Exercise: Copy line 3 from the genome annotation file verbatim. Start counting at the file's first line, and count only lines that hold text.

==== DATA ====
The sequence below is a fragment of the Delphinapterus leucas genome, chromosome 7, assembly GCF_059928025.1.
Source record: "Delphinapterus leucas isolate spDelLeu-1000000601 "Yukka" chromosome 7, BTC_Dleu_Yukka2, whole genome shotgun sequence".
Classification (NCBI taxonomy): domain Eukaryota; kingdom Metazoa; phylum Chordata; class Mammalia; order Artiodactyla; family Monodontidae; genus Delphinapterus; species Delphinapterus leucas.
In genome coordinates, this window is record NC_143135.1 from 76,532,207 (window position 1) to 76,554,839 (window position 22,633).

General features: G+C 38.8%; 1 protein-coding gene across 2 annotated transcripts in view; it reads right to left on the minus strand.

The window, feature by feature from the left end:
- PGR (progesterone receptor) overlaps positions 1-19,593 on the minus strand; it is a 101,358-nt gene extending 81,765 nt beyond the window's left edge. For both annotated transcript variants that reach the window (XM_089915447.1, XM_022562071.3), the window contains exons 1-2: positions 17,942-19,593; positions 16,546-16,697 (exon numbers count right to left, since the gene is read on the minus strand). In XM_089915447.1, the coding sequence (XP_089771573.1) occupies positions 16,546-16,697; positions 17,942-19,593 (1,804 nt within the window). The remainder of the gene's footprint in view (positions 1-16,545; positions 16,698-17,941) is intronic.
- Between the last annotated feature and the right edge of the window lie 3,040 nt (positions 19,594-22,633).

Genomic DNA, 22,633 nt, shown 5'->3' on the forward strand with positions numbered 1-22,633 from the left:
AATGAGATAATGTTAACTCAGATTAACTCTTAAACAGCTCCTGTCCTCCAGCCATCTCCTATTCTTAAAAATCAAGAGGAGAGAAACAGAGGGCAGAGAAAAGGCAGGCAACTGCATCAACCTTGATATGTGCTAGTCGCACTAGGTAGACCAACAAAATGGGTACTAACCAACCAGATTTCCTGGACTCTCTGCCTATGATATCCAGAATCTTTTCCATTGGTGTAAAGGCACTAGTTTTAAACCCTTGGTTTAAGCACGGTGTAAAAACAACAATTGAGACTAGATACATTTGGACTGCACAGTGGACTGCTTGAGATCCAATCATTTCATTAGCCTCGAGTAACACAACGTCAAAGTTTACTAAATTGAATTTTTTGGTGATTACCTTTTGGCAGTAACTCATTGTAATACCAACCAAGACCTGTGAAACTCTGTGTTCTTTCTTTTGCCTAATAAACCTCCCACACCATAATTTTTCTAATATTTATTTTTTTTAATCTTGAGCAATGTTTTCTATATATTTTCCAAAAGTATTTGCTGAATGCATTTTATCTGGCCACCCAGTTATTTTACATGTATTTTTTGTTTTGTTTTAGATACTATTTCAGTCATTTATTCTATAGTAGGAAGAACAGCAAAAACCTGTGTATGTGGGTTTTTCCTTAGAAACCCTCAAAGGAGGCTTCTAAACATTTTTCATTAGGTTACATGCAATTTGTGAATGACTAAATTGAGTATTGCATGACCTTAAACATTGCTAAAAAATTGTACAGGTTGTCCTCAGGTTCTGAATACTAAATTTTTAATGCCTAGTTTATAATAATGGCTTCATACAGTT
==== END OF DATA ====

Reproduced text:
Classification (NCBI taxonomy): domain Eukaryota; kingdom Metazoa; phylum Chordata; class Mammalia; order Artiodactyla; family Monodontidae; genus Delphinapterus; species Delphinapterus leucas.